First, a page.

It is a dangerous venture to comment on a book one hasn’t read. Flipping through pages – naturally to the sections of interest – cannot provide one with a comprehensive understanding of the author’s argument or presentation. Well, I did precisely that, but it still left me with ample food for thought.
Redefining Dignity (2023) sits on my debatable shelf. Comprising two sections, essays and halacha, it tackles a difficult and heated topic: tzniut. Tzniut, despite meaning many more things, has become notoriously associated with female modesty, particularly clothing. The book aims to “redefine” tzniut by taking it away from the realm of sexualization and into self-dignity. In other words, rather than a woman having to dress in a certain way because she has an inherent provocativeness and seductive body which tempts any heterosexual male, she dresses in order to maintain her dignity.
Now, as already mentioned, I haven’t read the book; rather, I skimmed through the halachic section to see how typical concerns – head coverings, jeans/pants – were covered. I was impressed by the constant emphasis that she was not dressing in order to suit (or not) men’s whims, and I applaud the authors for taking a step in the right direction.
However, naturally, this wouldn’t be a post if I had nothing to criticize. I want to make it clear that I am stepping away from the book itself here and using it as a springboard. For what stood out to me particularly in the parts I read was the overemphasized role of community in place of individuality.
Regardless of where you stand on the tzniut convention, I think most will agree that it is the community-individual tension that underlines the debate. With the 21st century’s obsession with self-expression, dress has become yet another modicum of showcasing oneself to the world (despite the ironic fact that individuality is hard-come-by when fashion designers and Hollywood set the agenda). Of course, this is certainly not a 21st century innovation, what someone else wears has always been a topic of discussion. After all, clothing practically defines one’s external image. What I wear is what you see.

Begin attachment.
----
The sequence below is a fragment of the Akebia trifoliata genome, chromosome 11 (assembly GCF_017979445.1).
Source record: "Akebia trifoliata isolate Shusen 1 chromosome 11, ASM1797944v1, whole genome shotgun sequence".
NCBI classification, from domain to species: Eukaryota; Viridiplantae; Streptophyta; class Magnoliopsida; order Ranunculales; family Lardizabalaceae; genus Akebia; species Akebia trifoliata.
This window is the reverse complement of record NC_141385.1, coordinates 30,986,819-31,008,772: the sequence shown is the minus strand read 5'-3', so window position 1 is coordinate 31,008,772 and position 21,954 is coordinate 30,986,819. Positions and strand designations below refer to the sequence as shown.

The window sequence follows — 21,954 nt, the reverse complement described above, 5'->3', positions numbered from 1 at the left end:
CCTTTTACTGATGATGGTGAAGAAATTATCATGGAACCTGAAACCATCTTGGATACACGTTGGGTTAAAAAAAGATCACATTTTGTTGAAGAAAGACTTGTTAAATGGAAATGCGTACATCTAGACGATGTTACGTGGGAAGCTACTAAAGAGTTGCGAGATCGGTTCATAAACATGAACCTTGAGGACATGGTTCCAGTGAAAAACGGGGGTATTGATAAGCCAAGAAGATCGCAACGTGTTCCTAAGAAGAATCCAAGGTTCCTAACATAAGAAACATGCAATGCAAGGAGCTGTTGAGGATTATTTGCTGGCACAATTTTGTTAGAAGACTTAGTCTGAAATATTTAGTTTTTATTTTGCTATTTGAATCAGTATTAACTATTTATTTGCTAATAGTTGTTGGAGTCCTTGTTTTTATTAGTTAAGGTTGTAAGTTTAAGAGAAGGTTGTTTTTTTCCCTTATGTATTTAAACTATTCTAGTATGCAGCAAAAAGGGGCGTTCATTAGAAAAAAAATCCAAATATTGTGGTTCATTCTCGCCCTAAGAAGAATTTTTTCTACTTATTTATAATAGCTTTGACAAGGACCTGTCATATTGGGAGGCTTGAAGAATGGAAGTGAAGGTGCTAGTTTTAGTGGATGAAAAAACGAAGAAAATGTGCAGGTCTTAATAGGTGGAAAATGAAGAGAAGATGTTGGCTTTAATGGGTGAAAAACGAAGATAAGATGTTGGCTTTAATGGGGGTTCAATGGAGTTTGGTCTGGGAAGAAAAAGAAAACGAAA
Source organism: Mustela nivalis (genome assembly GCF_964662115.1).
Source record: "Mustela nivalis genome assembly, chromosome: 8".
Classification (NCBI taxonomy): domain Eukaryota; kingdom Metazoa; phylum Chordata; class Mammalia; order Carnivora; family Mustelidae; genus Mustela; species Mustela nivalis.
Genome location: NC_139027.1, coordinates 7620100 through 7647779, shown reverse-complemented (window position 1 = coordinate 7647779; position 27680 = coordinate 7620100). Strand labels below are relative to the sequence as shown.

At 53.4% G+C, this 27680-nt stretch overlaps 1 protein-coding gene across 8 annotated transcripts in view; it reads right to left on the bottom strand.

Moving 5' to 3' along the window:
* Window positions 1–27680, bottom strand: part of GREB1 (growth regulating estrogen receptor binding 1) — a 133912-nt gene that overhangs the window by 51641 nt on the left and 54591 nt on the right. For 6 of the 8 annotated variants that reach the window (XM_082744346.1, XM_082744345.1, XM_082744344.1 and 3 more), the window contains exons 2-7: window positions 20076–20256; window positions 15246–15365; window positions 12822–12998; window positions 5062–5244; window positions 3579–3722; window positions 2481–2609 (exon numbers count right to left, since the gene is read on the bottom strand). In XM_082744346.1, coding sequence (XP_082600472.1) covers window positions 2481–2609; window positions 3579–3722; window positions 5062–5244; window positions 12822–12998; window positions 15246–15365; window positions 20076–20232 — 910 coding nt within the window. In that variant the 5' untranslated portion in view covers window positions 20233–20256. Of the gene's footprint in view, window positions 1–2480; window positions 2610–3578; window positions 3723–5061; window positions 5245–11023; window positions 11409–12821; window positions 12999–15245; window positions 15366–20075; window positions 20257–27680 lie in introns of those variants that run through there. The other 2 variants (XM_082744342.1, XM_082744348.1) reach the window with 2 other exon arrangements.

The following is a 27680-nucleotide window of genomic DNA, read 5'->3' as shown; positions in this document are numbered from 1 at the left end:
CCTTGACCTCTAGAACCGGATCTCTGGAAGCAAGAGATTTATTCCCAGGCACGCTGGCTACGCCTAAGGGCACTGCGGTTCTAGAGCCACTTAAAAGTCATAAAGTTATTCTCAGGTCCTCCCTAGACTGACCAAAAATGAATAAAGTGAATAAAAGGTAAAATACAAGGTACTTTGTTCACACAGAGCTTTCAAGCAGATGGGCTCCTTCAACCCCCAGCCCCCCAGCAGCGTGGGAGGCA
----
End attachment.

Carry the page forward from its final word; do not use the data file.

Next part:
In this way, communities too play at a macrocosmic level of the individual. We see it all too well across all religions and cultures, and one can easily generalize not only his/her gender orientation, but his/her political, social and religious beliefs as well. Conversely, if I do not dress that way, then I stand out. This has benefits, but it also has irreparable damage because in gender-stratified communities or societies (effectively the whole world), we need to ask not what is decided, but who decided.
In the pages I perused, Redefining Dignity spent a significant amount of time talking about communal discretion. Whether a woman must wear stockings, how much hair a married woman can uncover, what kind of shirt color, this was all ultimately decided by the relevant community based on the broader halachic minimums. Yet, I want to ask: who is the community? I struggle to believe that it is the female side.
A woman’s so-called dignity cannot be communally decided because in a community where she has no say, it goes without question that she has no say in what defines her dignity. From the moment she is born, and she is announced as a girl, her clothing is set for her. And therefore, we land up in that vicious circle of sexualizing women. When men decide how women dress, there is a fundamental problem. This is why we need more female leaders, more women’s voices and more space for individuality.
Will halacha ultimately allow a woman to dress in any way she wants? No, it won’t and it also won’t for men. But just as we don’t obsess over how men dress, perhaps we should leave women be and focus on more important things. By all means, have a dress code, but if we fixate on it, it should be that it aims at allowing individuality rather than at perpetuating a male-defined dignity.
Halacha should not be seen as restrictive but instructive, and if we leave the dignity question up to community discretion, we run a terrible risk. Because it is not only a slippery slope for women’s rights, but arguably, for halacha as well. Where will the “chumras” (stringencies) end? When will we lose the bigger picture, if we haven’t already? Let us not forget that fixating on a person’s body image turns that “someone” into “something.” You cannot redefine dignity if you do not redefine who is deciding it in the first place.